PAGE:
The purpose of Moscow’s drills, Defense Minister Sergei Shoigu said, was to simulate a “massive nuclear strike” by Russia in response to a nuclear attack on its soil by an unnamed enemy. The Russian drills included the launch of multiple nuclear-capable ballistic missiles and cruise missiles. These exercises come amidst dueling claims made by Russia and Ukraine that the other is covertly preparing a false-flag use of a nuclear “dirty bomb” in Ukraine, in an attempt to blame it on the other side.

By any measure, the risk of a nuclear confrontation – whether by fatal miscalculation, mistake, or accident – is higher than at any point since October 1962 during the Cuban Missile Crisis. There is nothing related to the conventional war between Moscow and Kyiv that threatens American national security. It should be clear beyond question, then, that we should not engage in provocative nuclear threats and exercises or trying to sound tougher than the other side.

Since 1945, the world has not had to navigate a situation in which a nuclear-armed foe was engaged in a full-scale war in which it could conceivably lose. The West is aggressively trying to help Zelensky militarily defeat Russia and drive them from Ukrainian territory. Putin is now planning a major winter offensive to try and defeat Zelensky’s army.

Ukraine Russia

Russian T-80 tank. Image Credit: Creative Commons.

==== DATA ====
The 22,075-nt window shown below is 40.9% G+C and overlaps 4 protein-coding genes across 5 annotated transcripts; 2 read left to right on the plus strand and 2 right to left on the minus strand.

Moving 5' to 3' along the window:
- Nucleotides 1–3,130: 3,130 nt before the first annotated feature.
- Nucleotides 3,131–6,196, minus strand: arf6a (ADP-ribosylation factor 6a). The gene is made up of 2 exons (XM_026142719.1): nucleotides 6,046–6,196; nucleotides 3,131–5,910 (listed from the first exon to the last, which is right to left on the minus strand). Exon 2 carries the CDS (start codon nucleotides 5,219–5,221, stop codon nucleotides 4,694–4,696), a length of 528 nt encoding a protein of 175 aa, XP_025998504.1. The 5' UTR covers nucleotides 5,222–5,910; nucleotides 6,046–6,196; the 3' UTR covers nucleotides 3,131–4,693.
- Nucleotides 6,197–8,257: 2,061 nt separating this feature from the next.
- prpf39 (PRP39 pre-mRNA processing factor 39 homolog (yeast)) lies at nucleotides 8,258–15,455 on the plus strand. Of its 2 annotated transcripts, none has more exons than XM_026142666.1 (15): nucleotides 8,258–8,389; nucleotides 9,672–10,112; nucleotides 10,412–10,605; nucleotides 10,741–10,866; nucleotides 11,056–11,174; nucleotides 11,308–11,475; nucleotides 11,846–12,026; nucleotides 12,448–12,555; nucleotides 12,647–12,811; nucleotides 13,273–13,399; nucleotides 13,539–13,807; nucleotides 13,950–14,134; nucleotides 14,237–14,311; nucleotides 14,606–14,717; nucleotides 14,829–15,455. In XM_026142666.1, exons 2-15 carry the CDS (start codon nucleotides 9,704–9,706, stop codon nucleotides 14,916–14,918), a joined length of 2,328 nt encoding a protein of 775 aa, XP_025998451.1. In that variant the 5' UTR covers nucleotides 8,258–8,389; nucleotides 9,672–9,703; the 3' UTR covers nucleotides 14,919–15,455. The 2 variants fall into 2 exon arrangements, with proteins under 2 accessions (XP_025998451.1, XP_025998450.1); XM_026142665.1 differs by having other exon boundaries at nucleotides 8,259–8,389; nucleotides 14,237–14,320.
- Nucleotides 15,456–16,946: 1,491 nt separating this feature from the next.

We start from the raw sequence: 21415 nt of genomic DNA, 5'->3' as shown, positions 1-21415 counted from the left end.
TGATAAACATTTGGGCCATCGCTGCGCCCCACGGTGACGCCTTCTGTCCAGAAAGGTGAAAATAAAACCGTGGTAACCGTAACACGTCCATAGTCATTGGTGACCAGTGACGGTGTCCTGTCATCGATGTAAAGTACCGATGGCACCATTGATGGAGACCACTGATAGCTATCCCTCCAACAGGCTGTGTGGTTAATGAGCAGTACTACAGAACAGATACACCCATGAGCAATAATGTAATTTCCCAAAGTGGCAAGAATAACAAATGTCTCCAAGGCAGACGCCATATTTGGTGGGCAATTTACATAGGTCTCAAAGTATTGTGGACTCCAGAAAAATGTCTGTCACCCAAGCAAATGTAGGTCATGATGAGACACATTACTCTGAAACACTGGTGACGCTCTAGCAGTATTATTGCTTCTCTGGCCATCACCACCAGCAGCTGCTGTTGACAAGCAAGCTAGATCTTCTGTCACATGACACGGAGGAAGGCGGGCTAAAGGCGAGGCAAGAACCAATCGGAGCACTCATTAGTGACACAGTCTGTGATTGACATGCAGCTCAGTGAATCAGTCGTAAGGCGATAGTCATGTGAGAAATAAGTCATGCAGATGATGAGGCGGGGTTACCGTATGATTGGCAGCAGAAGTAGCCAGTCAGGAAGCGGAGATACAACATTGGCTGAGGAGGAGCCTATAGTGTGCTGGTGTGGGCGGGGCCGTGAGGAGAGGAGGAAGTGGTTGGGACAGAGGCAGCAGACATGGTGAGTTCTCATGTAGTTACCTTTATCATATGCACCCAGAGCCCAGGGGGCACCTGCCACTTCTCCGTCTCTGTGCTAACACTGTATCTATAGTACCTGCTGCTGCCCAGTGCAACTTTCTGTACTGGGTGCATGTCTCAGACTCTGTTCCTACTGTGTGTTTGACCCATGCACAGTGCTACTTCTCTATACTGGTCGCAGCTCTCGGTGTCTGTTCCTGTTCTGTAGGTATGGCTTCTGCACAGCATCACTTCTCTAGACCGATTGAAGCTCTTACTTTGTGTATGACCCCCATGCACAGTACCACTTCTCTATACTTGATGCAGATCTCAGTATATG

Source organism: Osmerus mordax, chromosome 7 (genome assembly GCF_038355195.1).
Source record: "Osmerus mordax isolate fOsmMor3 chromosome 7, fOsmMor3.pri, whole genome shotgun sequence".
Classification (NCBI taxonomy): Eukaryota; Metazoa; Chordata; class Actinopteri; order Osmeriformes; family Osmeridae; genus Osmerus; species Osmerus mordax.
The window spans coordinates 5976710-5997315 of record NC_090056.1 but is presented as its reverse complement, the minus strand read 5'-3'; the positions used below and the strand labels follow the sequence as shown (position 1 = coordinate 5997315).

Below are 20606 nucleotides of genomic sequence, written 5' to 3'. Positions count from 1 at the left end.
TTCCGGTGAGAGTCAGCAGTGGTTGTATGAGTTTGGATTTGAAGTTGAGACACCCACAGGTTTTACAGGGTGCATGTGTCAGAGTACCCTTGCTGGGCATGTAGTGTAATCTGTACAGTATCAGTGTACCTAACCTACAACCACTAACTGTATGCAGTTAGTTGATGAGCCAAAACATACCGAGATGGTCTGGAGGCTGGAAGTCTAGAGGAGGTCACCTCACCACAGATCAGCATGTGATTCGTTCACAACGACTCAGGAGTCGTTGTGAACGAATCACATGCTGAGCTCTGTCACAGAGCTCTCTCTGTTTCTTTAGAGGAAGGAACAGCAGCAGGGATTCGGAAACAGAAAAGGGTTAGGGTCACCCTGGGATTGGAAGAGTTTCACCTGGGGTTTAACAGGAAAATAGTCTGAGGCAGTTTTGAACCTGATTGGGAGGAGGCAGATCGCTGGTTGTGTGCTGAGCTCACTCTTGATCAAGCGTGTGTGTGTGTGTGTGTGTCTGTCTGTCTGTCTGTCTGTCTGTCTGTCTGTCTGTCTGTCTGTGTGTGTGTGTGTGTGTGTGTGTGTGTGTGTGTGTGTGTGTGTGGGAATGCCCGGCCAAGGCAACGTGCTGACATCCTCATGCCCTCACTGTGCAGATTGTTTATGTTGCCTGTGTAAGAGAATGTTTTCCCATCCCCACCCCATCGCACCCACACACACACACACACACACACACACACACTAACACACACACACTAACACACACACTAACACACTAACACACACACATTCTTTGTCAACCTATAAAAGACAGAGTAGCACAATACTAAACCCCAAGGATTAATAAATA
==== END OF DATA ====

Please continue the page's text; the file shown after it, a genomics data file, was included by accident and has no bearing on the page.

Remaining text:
Javelin Like in Ukraine

Javelin anti-tank missile being fired along with a mortar. Image credit: UK government.

With so much loose talk about nuclear weapons by all sides, the potential that some irrational actor might actually detonate a “dirty bomb”, and the risk that the West might one day succeed in helping Ukraine defeat Putin – putting him in the volatile position of having to choose between passively accepting his conventional defeat or succumbing to the siren song of belief that ordering a tactical nuclear strike might give him victory – we continue casually marching towards nuclear catastrophe.

The cost to our country and to mankind of a nuclear war would be horrific. It’s possible we would not survive it. Let this reality sink in for a moment: at the moment we are thoughtlessly risking our very existence as a nation over a war in far eastern Europe that presently poses no threat to our well-being or national security. There is far more at stake here than merely the interests of the President of Ukraine. Washington should immediately reorient its priorities to feature the security of our people. Today.

Now a 1945 Contributing Editor, Daniel L. Davis is a Senior Fellow for Defense Priorities and a former Lt. Col. in the U.S. Army who deployed into combat zones four times. He is the author of “The Eleventh Hour in 2020 America.” Follow him @DanielLDavis.

Written By

Daniel L. Davis is a Senior Fellow for Defense Priorities and a former Lt. Col. in the U.S. Army who deployed into combat zones four times. He is the author of “The Eleventh Hour in 2020 America.” Follow him @DanielLDavis1.